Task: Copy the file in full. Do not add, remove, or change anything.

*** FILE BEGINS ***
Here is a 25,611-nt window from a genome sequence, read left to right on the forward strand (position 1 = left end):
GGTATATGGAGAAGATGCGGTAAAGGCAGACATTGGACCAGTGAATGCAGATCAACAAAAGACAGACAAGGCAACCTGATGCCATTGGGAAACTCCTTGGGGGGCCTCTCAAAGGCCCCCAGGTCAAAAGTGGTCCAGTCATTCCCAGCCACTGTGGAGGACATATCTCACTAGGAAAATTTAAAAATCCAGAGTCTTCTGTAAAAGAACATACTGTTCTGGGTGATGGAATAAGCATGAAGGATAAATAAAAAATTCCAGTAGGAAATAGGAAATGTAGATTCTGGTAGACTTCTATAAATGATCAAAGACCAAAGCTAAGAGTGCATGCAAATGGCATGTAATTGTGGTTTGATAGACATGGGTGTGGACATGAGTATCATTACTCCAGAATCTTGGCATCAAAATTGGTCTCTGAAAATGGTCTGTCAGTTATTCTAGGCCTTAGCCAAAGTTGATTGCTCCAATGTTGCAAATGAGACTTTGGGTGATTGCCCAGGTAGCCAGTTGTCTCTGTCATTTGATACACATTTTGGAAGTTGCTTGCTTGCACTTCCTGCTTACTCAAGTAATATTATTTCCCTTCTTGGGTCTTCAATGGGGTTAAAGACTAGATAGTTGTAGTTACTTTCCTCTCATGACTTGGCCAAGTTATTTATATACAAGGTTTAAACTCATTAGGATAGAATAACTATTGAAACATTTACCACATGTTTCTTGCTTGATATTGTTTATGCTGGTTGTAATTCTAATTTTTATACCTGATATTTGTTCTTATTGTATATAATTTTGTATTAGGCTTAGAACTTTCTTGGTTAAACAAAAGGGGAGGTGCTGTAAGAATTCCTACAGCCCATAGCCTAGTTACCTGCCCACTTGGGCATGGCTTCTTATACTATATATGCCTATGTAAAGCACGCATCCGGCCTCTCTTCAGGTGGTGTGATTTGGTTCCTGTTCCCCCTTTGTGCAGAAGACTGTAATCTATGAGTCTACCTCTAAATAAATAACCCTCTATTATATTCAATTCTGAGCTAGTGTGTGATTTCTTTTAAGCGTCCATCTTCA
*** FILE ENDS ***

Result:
Here is a 25,611-nt window from a genome sequence, read left to right on the forward strand (position 1 = left end):
GGTATATGGAGAAGATGCGGTAAAGGCAGACATTGGACCAGTGAATGCAGATCAACAAAAGACAGACAAGGCAACCTGATGCCATTGGGAAACTCCTTGGGGGGCCTCTCAAAGGCCCCCAGGTCAAAAGTGGTCCAGTCATTCCCAGCCACTGTGGAGGACATATCTCACTAGGAAAATTTAAAAATCCAGAGTCTTCTGTAAAAGAACATACTGTTCTGGGTGATGGAATAAGCATGAAGGATAAATAAAAAATTCCAGTAGGAAATAGGAAATGTAGATTCTGGTAGACTTCTATAAATGATCAAAGACCAAAGCTAAGAGTGCATGCAAATGGCATGTAATTGTGGTTTGATAGACATGGGTGTGGACATGAGTATCATTACTCCAGAATCTTGGCATCAAAATTGGTCTCTGAAAATGGTCTGTCAGTTATTCTAGGCCTTAGCCAAAGTTGATTGCTCCAATGTTGCAAATGAGACTTTGGGTGATTGCCCAGGTAGCCAGTTGTCTCTGTCATTTGATACACATTTTGGAAGTTGCTTGCTTGCACTTCCTGCTTACTCAAGTAATATTATTTCCCTTCTTGGGTCTTCAATGGGGTTAAAGACTAGATAGTTGTAGTTACTTTCCTCTCATGACTTGGCCAAGTTATTTATATACAAGGTTTAAACTCATTAGGATAGAATAACTATTGAAACATTTACCACATGTTTCTTGCTTGATATTGTTTATGCTGGTTGTAATTCTAATTTTTATACCTGATATTTGTTCTTATTGTATATAATTTTGTATTAGGCTTAGAACTTTCTTGGTTAAACAAAAGGGGAGGTGCTGTAAGAATTCCTACAGCCCATAGCCTAGTTACCTGCCCACTTGGGCATGGCTTCTTATACTATATATGCCTATGTAAAGCACGCATCCGGCCTCTCTTCAGGTGGTGTGATTTGGTTCCTGTTCCCCCTTTGTGCAGAAGACTGTAATCTATGAGTCTACCTCTAAATAAATAACCCTCTATTATATTCAATTCTGAGCTAGTGTGTGATTTCTTTTAAGCGTCCATCTTCA